I can remember walking downhill behind Dad in deep snow,treading in his big footsteps- I the page and he King Wenceslas:and feeling proud as a teenager when he walked me home from a party in the moonlight,a great bearlike figure in his black cape and police helmet.
My father never tried to please:he was absolutely genuine, without guile. He did not easily make compliments,and would conceal affection beneath a joke:yet he felt deeply, and as he grew older his soft centre was more in evidence. For years he corresponded in Esperanto with a German soldier who had been invalided in the War: when the inevitable black-edged envelope arrived Dad went into the Front Room, closed the door, and grieved alone. The small wooden box which contains the photos and letters from their long friendship is another of the remembrances on the 2 bedroom shelves.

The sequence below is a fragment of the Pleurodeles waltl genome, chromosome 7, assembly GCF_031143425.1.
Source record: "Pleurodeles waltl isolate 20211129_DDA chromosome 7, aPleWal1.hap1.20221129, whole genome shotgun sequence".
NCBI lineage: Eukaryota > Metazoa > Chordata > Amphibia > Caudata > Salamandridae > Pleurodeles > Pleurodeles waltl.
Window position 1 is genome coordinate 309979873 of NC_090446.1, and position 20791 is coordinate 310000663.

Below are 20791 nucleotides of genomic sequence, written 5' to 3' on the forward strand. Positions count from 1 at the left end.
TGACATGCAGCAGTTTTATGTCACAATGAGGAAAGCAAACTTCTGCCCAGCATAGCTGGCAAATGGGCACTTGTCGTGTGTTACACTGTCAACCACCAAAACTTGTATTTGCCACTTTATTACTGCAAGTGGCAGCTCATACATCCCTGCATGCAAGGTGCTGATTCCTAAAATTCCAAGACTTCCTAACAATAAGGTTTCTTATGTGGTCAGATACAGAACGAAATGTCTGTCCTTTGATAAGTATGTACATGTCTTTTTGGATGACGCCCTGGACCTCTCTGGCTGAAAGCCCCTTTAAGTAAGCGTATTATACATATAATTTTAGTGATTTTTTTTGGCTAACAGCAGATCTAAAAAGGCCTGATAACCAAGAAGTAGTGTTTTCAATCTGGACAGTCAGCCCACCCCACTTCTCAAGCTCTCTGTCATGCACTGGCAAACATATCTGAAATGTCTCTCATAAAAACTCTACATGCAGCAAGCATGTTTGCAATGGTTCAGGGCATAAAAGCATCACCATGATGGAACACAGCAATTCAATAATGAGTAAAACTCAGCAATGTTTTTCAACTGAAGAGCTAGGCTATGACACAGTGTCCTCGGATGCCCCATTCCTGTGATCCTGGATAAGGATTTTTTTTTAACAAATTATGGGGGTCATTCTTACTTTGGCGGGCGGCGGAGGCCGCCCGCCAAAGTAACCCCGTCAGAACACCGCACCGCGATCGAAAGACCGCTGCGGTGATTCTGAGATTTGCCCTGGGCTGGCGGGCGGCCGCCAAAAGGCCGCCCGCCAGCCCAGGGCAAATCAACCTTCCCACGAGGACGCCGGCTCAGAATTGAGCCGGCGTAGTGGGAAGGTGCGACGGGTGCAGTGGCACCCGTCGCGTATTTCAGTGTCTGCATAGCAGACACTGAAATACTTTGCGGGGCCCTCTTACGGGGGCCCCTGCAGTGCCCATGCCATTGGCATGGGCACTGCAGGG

Dad prepared himself for unpleasant tasks ahead. During the week before my mother was buried he went out very early one morning and walked the funeral route alone. He told me once that when action was imminent on the Western Front and his comrades went out in search of drink and company,he lay on his back in a field and looked up at the stars. He was content with his own company, and a keen observer of humankind. He had a dry sense of humour,bright blue eyes under bushy eyebrows and a mischievous smile- he rejoiced in odd and unexpected things,and often chuckled as he went about the house, remembering something he had heard or seen during the day. I often catch myself doing the same thing.
I loved my father dearly and greatly admired him, and when he died I felt the world would never be the same.I wrote a poem shortly after his death - the words I quote from him give an indication of his calm and courage at the end. There is an Esperanto version, which I like to think would have pleased him!
Audrey Deal-written at the request of David Silbey, who published my father's War Diary in 2010